It was the biggest, baddest, saddest, most terrifying storm anyone had ever seen. And after the storm stopped there was only darkness. They could feel the darkness. It crawled over them, blew down their backs, snuck into their noses and made them cough. And when they tried to rub it out of their eyes, they only rubbed it in deeper. They could not light candles to see their moms and dads or brothers and sisters. There was nothing in the world but darkness.
For the first time in history, the earth was without Jesus. He had been the light of the world from the very beginning. And without Him, there was nothing but shadow upon shadow upon shadow. And the darkness grew deeper and darker for three days. And as the darkness poured down their throats and into their hearts, Nephites and Lamanites began to choke and cry and sob. “The world has become a nightmare,” they said and then hid under their blankets and they cried and cried. “Jesus,” they said, “We will be true to you. Come back. Please come back to us. We need you.”
And on the third day, as the people were about to give into despair, there was a voice. It was a quiet, soft voice, but it echoed around the kingdom like church bells. It was Jesus.
“You think I have left you, but you are the ones who left me. You have run away from me like baby chicks running away from their nest. You ran into each other. You bumped noses. You tripped over roots and pebbles, and other little chicken feet. But you did not help each other up. As you ran away, you were running away from each other. And as you ran away from each other, you were running away from me. But I will gather you all up together again, and bring you home to the nest. Because I am your mother. And you are my children. And we are a family. And families are supposed to gather together and play, not just on Christmas or Easter or birthdays, but every day.”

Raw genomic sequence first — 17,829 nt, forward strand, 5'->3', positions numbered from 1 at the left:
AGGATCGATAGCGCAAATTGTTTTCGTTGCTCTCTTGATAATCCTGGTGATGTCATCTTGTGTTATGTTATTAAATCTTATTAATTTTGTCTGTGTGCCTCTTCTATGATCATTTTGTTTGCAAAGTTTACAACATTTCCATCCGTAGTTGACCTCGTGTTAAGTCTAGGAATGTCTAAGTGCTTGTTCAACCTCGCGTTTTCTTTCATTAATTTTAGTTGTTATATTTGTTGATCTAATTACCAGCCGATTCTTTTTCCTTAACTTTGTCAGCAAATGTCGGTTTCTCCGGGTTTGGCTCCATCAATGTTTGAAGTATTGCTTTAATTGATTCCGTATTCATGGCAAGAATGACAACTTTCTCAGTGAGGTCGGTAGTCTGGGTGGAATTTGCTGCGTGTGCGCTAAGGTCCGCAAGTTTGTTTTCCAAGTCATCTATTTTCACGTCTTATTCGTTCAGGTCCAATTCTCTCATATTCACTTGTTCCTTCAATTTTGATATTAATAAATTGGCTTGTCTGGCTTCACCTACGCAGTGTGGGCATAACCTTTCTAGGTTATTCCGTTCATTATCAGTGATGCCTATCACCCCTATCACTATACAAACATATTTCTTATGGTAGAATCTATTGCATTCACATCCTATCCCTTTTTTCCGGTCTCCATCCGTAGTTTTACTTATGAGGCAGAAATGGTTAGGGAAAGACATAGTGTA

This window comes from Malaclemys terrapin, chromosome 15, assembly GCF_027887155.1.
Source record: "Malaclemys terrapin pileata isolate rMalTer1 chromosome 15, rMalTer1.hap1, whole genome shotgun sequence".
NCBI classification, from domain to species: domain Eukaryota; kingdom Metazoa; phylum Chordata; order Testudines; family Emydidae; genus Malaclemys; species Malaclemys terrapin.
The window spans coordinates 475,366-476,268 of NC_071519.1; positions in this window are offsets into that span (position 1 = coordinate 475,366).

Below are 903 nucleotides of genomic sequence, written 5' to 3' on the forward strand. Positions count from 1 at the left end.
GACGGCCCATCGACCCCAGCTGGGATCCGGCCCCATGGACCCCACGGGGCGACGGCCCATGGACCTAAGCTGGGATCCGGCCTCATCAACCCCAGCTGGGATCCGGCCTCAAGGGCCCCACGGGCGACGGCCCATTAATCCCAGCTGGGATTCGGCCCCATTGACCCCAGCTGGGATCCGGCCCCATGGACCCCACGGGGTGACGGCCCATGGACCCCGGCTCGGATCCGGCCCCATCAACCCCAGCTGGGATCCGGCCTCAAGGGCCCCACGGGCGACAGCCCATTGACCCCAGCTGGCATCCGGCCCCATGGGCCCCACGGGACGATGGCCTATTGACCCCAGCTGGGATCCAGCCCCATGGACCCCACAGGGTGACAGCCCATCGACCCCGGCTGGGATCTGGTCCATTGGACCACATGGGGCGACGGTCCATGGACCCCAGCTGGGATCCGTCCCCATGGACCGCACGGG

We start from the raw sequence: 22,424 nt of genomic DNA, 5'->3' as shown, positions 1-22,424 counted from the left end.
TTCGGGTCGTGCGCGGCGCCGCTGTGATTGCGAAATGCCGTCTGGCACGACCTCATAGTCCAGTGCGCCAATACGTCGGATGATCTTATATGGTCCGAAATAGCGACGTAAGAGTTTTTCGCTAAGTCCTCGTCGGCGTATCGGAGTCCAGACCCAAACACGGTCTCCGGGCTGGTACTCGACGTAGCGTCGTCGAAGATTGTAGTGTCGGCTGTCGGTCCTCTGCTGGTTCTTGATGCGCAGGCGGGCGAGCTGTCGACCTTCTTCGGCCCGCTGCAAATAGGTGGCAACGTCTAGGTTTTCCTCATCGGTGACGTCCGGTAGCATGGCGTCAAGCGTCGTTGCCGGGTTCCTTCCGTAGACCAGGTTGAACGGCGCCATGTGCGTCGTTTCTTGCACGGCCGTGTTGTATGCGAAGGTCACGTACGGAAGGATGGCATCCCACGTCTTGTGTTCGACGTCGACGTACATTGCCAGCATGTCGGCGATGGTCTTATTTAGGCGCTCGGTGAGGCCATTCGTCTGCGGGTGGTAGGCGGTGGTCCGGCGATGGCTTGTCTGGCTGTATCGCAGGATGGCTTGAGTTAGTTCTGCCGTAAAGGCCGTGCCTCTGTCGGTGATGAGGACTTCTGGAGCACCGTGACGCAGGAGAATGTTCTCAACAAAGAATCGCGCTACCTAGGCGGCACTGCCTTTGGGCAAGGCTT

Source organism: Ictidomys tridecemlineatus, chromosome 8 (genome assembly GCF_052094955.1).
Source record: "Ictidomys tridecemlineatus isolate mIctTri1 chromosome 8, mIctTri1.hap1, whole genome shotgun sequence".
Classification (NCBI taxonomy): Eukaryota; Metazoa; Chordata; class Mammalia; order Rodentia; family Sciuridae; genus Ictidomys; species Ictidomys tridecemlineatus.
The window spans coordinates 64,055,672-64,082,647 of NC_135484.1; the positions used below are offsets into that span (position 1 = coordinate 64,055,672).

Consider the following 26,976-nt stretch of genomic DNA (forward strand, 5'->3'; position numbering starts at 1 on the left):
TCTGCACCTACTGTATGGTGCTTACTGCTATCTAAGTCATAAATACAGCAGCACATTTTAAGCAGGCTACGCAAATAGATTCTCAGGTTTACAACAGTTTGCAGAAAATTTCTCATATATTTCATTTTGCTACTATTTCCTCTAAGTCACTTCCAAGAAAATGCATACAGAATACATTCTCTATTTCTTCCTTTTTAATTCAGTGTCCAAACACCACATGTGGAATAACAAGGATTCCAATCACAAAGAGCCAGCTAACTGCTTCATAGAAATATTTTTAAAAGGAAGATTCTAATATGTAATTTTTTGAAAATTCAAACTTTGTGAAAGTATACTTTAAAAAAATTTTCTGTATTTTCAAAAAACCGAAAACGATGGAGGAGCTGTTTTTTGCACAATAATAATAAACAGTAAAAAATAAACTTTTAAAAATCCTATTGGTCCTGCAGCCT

And after Jesus finished talking, the people cried again because they wanted to be back in the nest with Jesus and with each other. And they cried themselves to sleep. And when they woke up in the morning, the darkness was gone. And the people stepped outside and blinked in the bright light. They walked around to find their neighbors. They whispered together “Did you hear it? Did you hear the voice too?”
And they gathered. The tall people and the short people. The early birds and the night owls. The clever people and the generous people. And they hugged and kissed each other. And no one doubted the miracles walking and talking and hugging around them. “I have missed you,” they said.
But this was not the only miracle. Not even the greatest miracle. Because all of the sudden, right in the middle of everybody hugging and crying, there was Jesus. The Jesus. He was standing there in front of them living and breathing and shining and completely alive, like a miracle. His smile was bright as the sun. “My friends,” He said, and He reached His hands out towards them. And the people saw His hands, and they had holes in them.
And Jesus saw that they were looking at His hands. And He smiled again. He said, “Come, look and see how I have written your names down in my hands. All of your names. All together.” And when Jesus lifted his hands, the sun shone through the holes, and they could see their names written in light, like a new star shining in the hands of God.
And every single person there came and felt the holes in his hands. And the people wept because it wasn’t just their names that they found written on Jesus’ hands. But there were the names of their fathers and mothers. Brothers and sisters. The short people and the tall people. The stargazers and the downlookers. The liberals and the conservatives. And there was the name of a friend who had died long ago. And there was their great grandmother whose name they had forgotten until now. And there were other names, so many names. Names that would have been forgotten. But God had not forgotten them. Nobody’s name was forgotten.
You are there, and I am there. We have been gathered up in Jesus’s hands. I want you to imagine holding His holy hands. Seeing all the names. Because I think this is a little like heaven. I do not know what heaven is, except that it is everyone. You are there, and your mom and dad, and their moms and dads, and their moms and dads, and the cousins and the second cousins and the grannies and grandpas and the uncles and aunts and all of the families which were always actually part of the same family. God has gathered His children together. And there is no crying or tears or tribes or jealousy or seclusion. There is peace. Because Jesus is there. And His broken hands are opened up to us, calling our names.
All artwork by Lauren Blair.